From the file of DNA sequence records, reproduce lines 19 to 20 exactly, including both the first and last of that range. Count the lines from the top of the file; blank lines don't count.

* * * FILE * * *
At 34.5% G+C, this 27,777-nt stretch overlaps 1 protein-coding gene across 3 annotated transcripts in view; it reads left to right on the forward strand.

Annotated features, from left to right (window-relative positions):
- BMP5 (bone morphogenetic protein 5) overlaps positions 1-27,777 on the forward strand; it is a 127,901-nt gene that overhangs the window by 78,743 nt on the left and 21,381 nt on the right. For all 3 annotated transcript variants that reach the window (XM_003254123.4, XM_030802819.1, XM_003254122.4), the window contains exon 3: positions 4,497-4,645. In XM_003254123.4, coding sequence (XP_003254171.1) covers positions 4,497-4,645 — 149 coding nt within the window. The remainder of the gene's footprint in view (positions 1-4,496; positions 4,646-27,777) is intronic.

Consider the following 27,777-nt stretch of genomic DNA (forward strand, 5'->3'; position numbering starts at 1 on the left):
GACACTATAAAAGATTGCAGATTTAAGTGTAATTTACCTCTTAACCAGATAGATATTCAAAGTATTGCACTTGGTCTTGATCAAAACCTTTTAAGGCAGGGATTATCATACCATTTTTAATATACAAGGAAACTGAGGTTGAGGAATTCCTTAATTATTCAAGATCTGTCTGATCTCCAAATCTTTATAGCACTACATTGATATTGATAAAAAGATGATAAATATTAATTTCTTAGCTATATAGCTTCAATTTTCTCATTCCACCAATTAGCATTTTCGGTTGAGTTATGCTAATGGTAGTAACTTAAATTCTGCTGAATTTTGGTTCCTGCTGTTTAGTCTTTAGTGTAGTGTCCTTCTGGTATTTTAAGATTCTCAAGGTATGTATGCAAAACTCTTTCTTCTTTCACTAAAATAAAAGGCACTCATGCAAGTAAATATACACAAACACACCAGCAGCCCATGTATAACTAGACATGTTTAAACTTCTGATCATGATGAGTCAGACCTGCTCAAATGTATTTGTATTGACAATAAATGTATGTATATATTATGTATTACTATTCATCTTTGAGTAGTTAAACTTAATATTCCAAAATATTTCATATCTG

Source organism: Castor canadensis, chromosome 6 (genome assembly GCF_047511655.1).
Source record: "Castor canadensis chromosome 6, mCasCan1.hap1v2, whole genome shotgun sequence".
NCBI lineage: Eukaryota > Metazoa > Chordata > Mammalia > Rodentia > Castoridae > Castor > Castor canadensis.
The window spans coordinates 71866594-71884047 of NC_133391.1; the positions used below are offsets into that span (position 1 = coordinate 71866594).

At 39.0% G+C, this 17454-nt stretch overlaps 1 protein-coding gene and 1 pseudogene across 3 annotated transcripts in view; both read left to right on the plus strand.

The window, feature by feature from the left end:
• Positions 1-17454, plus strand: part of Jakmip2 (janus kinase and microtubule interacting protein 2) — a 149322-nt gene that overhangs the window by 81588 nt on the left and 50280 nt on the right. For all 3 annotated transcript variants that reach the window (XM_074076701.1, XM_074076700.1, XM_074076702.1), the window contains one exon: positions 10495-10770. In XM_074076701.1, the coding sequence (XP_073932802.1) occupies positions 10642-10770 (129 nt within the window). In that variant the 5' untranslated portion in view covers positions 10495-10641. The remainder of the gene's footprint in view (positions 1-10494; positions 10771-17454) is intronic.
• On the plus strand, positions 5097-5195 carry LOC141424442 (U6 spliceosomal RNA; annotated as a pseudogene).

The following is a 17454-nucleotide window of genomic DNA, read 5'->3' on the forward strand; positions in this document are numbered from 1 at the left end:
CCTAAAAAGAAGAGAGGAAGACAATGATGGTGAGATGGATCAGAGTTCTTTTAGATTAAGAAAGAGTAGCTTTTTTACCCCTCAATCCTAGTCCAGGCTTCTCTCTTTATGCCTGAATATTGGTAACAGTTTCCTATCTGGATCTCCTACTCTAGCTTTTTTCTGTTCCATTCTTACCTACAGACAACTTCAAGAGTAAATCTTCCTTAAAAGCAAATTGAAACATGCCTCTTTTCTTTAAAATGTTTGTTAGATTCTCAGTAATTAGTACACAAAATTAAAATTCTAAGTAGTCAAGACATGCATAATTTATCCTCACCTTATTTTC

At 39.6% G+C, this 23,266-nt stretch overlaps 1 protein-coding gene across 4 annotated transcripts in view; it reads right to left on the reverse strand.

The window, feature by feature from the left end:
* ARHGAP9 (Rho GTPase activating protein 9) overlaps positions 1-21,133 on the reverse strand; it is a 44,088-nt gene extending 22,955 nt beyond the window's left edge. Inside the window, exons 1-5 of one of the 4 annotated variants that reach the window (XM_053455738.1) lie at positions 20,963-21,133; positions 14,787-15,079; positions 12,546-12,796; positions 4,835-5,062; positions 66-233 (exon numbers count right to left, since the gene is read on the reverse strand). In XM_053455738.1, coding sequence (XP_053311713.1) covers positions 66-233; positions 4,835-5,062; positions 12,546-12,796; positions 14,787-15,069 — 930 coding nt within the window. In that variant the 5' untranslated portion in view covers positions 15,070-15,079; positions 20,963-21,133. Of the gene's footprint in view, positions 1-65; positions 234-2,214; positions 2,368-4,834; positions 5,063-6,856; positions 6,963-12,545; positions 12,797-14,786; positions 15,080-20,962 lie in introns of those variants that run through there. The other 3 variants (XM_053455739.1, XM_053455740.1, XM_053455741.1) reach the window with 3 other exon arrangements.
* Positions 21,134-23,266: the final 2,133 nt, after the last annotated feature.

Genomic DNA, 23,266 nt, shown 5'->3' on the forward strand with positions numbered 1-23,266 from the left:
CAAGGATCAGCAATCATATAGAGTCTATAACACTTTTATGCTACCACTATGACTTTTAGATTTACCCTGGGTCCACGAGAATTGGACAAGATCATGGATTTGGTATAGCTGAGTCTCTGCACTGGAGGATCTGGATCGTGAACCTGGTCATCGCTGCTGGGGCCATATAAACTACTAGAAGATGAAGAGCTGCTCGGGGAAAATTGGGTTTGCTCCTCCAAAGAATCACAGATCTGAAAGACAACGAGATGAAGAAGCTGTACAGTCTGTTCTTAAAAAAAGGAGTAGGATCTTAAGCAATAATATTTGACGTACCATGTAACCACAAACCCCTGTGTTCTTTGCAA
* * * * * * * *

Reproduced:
* Positions 21,134-23,266: the final 2,133 nt, after the last annotated feature.

Genomic DNA, 23,266 nt, shown 5'->3' on the forward strand with positions numbered 1-23,266 from the left: